blossom

See also: Blossom
  • english

English

Apple blossoms.

Etymology

From Middle English blosme, from Old English blōstm, blōstma, from Proto-Germanic *blōsmaz (compare West Frisian blossem, Dutch bloesem), enlargement of *blōstaz (compare German Blust), from Proto-Indo-European *bʰleh₃-s-(bloom, flower), from *bʰleh₃-(to thrive, bloom). Cognate with Latin flōs(flower), Flōra(goddess of plants), Albanian bleron(to blossom, thrive) More at blow.

Alternative forms

  • blasom (Jamaican English)

Pronunciation

Noun

blossom ‎(plural blossoms)

  1. A flower, especially indicative of fruit as seen on a fruit tree etc.; taken collectively as the mass of such flowers.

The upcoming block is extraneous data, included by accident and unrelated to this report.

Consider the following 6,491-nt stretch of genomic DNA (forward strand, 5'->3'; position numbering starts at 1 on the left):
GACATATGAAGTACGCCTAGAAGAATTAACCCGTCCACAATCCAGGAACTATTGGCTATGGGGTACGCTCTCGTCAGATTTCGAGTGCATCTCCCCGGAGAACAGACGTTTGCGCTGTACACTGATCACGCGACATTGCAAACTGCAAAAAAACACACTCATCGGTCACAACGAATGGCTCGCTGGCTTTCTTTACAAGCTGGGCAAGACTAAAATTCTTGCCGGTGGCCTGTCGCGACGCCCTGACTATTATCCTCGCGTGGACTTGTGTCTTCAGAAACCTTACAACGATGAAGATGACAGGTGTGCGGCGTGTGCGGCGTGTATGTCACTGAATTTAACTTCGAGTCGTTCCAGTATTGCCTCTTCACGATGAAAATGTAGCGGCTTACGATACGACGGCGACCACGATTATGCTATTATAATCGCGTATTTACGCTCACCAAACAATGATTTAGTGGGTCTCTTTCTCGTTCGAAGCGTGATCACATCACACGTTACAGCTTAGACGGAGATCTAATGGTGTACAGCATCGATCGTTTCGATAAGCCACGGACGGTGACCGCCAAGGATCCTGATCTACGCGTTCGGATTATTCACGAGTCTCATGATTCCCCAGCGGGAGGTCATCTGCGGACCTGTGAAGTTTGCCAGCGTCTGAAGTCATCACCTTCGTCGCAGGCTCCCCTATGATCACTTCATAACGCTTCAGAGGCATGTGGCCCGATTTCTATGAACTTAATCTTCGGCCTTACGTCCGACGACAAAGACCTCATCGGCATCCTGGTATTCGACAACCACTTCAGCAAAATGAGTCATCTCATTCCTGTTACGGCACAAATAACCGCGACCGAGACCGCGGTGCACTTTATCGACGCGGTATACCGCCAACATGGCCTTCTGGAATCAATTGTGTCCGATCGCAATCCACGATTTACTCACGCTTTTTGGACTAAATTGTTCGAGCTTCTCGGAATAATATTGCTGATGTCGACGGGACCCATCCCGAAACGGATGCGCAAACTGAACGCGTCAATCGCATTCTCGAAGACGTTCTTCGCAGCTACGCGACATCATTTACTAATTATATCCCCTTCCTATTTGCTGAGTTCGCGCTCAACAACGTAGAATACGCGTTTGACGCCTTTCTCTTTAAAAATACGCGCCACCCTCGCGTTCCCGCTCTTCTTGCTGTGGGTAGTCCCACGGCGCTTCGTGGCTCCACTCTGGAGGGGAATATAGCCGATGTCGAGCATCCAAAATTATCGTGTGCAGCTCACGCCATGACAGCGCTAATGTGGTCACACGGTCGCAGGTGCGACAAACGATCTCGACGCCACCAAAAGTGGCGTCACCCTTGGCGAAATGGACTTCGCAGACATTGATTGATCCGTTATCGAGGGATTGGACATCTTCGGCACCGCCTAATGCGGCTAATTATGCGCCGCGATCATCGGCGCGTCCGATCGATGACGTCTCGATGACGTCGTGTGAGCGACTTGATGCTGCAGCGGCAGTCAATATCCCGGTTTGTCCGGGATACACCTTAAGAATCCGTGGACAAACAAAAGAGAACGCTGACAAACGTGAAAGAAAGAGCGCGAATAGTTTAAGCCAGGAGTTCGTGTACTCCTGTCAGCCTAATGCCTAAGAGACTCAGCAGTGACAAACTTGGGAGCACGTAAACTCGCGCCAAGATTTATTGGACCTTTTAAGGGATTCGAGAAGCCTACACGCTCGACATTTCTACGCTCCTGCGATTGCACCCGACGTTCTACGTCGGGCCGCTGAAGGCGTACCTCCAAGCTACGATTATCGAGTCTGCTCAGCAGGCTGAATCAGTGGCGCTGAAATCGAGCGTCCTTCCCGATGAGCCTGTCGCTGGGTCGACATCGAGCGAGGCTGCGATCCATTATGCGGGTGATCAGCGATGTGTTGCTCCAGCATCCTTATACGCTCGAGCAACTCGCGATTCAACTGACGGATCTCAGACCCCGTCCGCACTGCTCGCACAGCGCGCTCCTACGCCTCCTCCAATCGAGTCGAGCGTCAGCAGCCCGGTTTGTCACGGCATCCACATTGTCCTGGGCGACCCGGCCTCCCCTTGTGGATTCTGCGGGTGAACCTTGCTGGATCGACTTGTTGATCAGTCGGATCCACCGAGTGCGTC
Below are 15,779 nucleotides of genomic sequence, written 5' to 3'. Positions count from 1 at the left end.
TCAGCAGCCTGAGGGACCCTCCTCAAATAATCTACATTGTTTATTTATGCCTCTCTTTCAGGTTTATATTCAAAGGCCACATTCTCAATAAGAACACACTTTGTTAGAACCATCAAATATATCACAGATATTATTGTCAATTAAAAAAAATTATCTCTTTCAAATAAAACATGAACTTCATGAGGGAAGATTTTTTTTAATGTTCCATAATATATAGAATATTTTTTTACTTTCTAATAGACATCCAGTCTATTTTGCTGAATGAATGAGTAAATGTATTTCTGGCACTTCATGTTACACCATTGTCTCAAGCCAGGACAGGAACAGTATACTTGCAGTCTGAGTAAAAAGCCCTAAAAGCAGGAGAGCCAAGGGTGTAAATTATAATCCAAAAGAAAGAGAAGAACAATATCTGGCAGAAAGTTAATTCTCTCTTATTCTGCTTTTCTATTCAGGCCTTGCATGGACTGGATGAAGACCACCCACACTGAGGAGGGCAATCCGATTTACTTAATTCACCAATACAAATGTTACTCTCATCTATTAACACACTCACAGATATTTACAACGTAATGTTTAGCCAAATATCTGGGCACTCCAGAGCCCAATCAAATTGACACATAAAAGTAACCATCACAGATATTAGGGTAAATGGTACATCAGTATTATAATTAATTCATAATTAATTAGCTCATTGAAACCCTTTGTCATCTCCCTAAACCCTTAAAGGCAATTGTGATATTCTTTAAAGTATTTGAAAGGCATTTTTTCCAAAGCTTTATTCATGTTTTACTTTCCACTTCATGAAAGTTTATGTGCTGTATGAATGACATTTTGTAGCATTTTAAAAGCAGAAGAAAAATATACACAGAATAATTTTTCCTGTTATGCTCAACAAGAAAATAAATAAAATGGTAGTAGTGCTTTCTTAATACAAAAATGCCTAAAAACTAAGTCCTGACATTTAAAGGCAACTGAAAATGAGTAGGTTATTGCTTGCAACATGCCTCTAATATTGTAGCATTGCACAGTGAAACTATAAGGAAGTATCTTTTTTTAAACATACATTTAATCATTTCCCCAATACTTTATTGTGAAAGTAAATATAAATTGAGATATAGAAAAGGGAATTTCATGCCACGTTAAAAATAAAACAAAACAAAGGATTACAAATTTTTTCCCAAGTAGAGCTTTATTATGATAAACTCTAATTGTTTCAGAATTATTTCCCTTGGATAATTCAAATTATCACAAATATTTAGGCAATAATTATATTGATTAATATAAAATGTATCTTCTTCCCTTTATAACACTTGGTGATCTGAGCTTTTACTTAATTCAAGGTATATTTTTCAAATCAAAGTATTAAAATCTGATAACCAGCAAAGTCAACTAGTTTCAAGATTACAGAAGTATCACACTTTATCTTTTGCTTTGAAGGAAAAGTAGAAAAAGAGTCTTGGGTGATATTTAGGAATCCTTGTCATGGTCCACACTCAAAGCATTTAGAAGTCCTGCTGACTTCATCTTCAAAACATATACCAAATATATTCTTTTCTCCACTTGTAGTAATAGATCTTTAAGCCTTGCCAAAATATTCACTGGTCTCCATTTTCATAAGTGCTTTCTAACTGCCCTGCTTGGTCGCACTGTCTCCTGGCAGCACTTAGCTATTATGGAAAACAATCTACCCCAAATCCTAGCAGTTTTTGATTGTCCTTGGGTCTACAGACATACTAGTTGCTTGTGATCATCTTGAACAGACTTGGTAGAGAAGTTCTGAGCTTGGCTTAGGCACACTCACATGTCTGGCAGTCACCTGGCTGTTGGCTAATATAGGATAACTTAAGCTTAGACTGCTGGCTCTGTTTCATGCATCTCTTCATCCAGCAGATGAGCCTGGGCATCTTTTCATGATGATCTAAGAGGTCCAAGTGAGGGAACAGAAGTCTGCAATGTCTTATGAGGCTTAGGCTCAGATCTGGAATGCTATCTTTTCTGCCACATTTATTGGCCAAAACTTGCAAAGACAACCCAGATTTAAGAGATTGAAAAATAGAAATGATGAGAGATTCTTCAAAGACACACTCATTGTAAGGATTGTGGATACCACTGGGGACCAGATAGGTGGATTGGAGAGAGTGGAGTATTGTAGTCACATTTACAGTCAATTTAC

The blossom has come early this year.
  2. The state or season of producing such flowers.
    The orchard is in blossom.
  3. ( figuratively) A blooming period or stage of development; something lovely that gives rich promise.
    • Massinger
      in the blossom of my youth
  4. The colour of a horse that has white hairs intermixed with sorrel and bay hairs.

Derived terms

Translations

Verb

blossom ‎(third-person singular simple present blossoms, present participle blossoming, simple past and past participle blossomed)

  1. ( intransitive) To have or open into blossoms; to bloom.
  2. ( intransitive) To begin to thrive or flourish.

Synonyms

Translations